After recently posing a question on Twitter regarding people’s opinions on whether organic or sustainable food was more important, it became clear that our food problems are far bigger than this limited characterization. Simply put, we must find innovative ways to dramatically improve the quality and quantity of the food people eat.
For example, a relatively small, but fast growing segment of the population is connecting with local farms to learn about where their food comes from through weekly farmers’ markets and community supported agriculture (CSA) programs. While these rich and educational interactions are nearly ideal, they are not available to a vast majority of people who spent $535 billion at nearly 35,000 supermarkets across the country in 2007. And it is unrealistic to assume farms could handle interacting with over 300 million Americans stopping by every week, even if we significantly increased the number of farms or expanded the size of current farms.
To reach mainstream America, we need new and innovative ways to connect consumers with sustainably grown, processed and transported food. That will require redesigning much of today’s conventional food system; a system designed from the ground up to meet the financial needs of America’s leading food businesses (regardless of what they tell us).
I propose we start the redesign at the point where food and eaters meet and buying decisions are made – the retail channels, e.g., supermarkets.
First, we need to significantly reduce the number of food products offered to consumers, currently estimated at 45,000 items in the average supermarket. Reducing the massive amounts of visual information, including conflicting and (intentionally?) confusing messages associated with marketing and nutritional claims, will benefit consumers that are finding it nearly impossible to make their way through the aisles without picking up a lot of strategically placed, highly processed, unhealthy food products.
And even when shoppers make a list before entering the store, which research shows 70 percent of shoppers do, only 10 percent adhere to the list, according to Marion Nestle in What To Eat. Ms. Nestle goes on to say, “Even with a list, most shoppers pick up two additional items for every item on the list.” Such impulse purchases, which are highly profitable for the store, are no accident, nor are the confusing messages or lengthy aisles. Today’s supermarkets are expertly designed to maximize what consumers see in order to maximize what they buy. This simple formula has been refined over decades to a profit-generating science.
Next, we need to introduce an entirely new in-store labeling methodology that visually helps consumers easily characterizes the overall sustainability of a food product in terms of its health (including nutritional information), environmental, economic and social impacts. Some customer may equally value all of these aspects of sustainability, while others may emphasis only one or two. For example, someone concerned with global warming would look for products with the highest Environmental grade when making their purchase decisions. Getting as many products in a store labeled in such a way will help consumers quickly find the raw and processed food products that best match their needs.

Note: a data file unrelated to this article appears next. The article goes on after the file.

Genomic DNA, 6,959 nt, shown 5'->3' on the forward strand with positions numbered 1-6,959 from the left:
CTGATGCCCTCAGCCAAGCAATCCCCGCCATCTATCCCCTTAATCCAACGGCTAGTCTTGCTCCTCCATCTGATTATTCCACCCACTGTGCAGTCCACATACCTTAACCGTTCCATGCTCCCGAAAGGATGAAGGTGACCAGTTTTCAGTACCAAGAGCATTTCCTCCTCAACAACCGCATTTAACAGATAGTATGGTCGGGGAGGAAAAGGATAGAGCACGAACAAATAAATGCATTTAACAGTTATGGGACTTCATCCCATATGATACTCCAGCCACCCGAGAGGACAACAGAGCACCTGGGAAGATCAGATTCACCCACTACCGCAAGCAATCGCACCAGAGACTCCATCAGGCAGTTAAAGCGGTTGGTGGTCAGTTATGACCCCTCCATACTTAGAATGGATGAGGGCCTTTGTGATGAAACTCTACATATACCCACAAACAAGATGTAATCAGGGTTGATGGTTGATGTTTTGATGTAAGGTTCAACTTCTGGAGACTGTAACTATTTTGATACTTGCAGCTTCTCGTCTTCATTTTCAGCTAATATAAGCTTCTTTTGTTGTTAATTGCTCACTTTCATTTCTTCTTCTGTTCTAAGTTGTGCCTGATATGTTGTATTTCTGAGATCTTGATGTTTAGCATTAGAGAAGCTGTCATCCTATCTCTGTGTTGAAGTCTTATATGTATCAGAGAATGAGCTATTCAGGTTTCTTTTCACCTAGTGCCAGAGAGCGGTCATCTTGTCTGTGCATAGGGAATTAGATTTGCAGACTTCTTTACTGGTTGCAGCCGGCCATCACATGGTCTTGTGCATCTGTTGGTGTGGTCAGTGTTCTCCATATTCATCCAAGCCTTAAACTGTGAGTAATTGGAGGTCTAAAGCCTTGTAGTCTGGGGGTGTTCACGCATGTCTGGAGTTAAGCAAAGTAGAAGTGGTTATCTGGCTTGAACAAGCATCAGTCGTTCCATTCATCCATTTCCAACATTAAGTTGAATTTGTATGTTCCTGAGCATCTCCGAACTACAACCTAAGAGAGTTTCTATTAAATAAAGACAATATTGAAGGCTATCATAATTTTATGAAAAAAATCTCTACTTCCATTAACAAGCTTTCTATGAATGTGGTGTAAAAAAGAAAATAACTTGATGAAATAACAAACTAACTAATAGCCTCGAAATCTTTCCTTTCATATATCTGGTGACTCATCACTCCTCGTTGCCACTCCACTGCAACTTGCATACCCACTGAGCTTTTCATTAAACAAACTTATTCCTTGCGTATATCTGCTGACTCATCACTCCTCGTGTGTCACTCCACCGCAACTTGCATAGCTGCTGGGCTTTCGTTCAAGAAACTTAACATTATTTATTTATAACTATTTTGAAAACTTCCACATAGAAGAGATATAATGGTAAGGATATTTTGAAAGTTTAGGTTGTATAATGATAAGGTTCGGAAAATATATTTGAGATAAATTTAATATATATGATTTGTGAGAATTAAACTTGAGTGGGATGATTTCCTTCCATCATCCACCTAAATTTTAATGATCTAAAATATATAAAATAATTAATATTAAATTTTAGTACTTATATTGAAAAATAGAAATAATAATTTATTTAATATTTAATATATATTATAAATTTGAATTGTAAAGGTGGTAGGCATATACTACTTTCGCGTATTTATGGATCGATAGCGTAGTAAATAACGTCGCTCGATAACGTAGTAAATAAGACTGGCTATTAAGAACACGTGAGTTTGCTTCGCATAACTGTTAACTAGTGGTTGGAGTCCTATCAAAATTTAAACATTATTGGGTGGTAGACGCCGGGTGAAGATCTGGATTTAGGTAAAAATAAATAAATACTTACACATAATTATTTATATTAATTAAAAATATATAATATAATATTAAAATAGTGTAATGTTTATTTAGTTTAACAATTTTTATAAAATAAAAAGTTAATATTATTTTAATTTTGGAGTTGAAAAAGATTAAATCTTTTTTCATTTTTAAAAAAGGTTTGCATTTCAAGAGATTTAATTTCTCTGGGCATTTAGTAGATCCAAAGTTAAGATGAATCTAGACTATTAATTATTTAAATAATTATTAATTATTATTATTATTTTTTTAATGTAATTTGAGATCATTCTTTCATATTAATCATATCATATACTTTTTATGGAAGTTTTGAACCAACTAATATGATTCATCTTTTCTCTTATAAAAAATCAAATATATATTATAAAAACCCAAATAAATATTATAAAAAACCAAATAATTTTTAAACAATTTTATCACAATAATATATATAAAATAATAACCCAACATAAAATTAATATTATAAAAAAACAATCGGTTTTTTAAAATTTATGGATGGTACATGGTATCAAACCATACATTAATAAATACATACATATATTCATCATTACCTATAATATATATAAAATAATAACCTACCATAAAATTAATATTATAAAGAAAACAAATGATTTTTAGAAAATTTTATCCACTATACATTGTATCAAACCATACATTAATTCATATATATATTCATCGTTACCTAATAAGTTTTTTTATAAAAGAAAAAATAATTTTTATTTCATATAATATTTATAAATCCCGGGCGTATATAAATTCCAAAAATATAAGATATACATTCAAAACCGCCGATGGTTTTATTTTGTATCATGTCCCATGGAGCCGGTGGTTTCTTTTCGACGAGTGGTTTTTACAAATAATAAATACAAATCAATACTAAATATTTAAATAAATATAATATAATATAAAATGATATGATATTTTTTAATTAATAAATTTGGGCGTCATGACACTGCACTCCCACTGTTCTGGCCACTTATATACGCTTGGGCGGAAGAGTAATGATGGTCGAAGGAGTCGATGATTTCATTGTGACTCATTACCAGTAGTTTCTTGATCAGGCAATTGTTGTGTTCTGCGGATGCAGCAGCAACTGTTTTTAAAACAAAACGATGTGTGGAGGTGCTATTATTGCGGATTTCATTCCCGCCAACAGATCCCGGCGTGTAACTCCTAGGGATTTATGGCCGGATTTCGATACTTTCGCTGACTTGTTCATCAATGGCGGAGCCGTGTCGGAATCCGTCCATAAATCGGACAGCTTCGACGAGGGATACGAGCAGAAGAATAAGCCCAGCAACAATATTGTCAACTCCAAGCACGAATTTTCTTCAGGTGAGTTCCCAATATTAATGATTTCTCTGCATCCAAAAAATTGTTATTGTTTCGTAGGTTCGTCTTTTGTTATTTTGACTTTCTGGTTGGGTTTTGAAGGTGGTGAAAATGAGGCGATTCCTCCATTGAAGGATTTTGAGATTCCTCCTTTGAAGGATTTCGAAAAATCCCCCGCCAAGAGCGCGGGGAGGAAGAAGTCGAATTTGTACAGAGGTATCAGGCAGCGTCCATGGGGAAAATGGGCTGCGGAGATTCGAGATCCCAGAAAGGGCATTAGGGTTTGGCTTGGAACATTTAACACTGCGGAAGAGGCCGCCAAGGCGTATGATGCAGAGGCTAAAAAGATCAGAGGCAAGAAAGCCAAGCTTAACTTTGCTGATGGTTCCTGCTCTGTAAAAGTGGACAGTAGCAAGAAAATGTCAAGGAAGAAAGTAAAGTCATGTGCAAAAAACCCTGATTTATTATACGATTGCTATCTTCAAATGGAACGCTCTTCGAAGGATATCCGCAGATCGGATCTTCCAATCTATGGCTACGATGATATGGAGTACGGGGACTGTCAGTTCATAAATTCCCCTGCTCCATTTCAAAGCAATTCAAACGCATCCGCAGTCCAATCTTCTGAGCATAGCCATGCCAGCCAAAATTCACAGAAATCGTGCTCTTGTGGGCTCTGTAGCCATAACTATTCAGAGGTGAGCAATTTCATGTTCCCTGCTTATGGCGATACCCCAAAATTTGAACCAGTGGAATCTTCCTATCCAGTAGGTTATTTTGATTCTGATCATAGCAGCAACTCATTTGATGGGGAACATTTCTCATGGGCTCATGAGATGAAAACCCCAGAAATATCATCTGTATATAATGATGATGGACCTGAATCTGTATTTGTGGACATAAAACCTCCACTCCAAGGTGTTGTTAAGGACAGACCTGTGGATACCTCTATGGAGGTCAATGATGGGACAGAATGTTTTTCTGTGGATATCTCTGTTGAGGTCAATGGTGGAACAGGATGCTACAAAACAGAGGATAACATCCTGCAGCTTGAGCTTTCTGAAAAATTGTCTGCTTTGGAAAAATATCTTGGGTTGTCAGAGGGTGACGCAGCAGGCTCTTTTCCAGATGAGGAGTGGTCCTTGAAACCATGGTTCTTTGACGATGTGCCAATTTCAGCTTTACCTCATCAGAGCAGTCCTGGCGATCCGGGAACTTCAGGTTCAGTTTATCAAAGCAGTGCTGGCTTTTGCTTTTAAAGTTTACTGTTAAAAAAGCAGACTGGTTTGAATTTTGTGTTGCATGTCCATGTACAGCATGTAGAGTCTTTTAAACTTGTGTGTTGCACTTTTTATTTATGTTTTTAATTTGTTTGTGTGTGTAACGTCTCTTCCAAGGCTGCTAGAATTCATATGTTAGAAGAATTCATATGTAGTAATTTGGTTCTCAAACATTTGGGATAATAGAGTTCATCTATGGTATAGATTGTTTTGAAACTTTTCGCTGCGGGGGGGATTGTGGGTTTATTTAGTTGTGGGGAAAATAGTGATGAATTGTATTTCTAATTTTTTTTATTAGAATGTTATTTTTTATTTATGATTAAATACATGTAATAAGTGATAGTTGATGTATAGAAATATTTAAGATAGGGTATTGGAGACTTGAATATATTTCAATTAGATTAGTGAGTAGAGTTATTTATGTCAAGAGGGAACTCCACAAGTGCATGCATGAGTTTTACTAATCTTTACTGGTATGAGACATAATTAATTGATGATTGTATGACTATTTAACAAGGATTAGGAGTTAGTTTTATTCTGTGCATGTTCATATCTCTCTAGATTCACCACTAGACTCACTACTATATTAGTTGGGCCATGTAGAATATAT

Finally, implementing these ideas will require an entirely new, consumer-oriented retail experience, one with far fewer products, especially highly processed and prepared foods, in a much more intimate space. Within such a store, you would also rethink displays to ensure that the intelligent, easy-to-understand labels were clearly visible for every product. This new retail experience will fit in a significant scaled down store when compared to today’s mega stores, with a median size of 47,500 square feet in 2007, according to the Food Marketing Institute, representing a complete departure from the more products, more product lines, bigger footprint mentality that has dominated food retail for decades.
What we end up with, after a lot more hard work (and a few waves of our magic wand), are intimate, consumer-friendly food stores in every neighborhood in America helping people to eat like Alice Waters, Michael Pollan, and other leading voices in the food movement recommend.
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In Oregon we have many options to purchase better food (Whole Foods or better yet Natures NW), however the value of organic is actively eroded by the extreme efficiency of our mechanized farming system. Simply put, I can not afford to buy organic (we already go through 5 gal/milk a week and our kds are not yet teens!)
I do think that if the true cost was better highlighted, the consumer might alter buying patterns enough to tip the balance.
Great to see the blog. It’ll be fun to watch your ideas bounce around in public.
Some of the problems that I have looking at health and food are (1) choosing which time-frame to look, (2) what level of social relativism to use and (3) how to separate my personal preferences from the objective benefits of smaller scale food systems.
Starting in the middle, over the course of history 99.9% of the issues around food have been how to get enough calories. Based on that pervasive problem we are doing GREAT in our current system. For perhaps the first time in human history the problem is not one of caloric production, but instead (equally intractable?) one of distribution.
In the ‘good old’ days of locally produced food the food variety was … spartan might be too good a word. I’ve read accounts of pioneer days in New England where the winter fare was butter for your primary calorie source, a few soft turnips, carrots and apples and perhaps an occasional hare. Not something that I romanticize. However, if we consider ANY use of depletable high-density energy sources to be unsustainable, we are probably left with no cities with over a 1M greater urban population, and, at least in New England, a lot of butter for dinner and dessert.
Lastly, as someone who likes to consider myself scientifically inclined it is hard to find the benefits to the individual consumer of organic practices. I certainly prefer the aesthetic of smaller, less mechanized farms, and recognize the higher “real” efficiencies of such a system, but there is little or no evidence that eating a local/organic diet confers any measurable health benefits.
That’s my perspective. Once you’ve convinced me of the right overhaul I think you’ll be well on your way 🙂
You knew, of course, that I couldn’t resist making a comment.
I like your approach, and the way you have laid out your argument. But…I know that you are trying to improve the world and I see a few flaws that hopefully you could address to make your dissertation ironclad.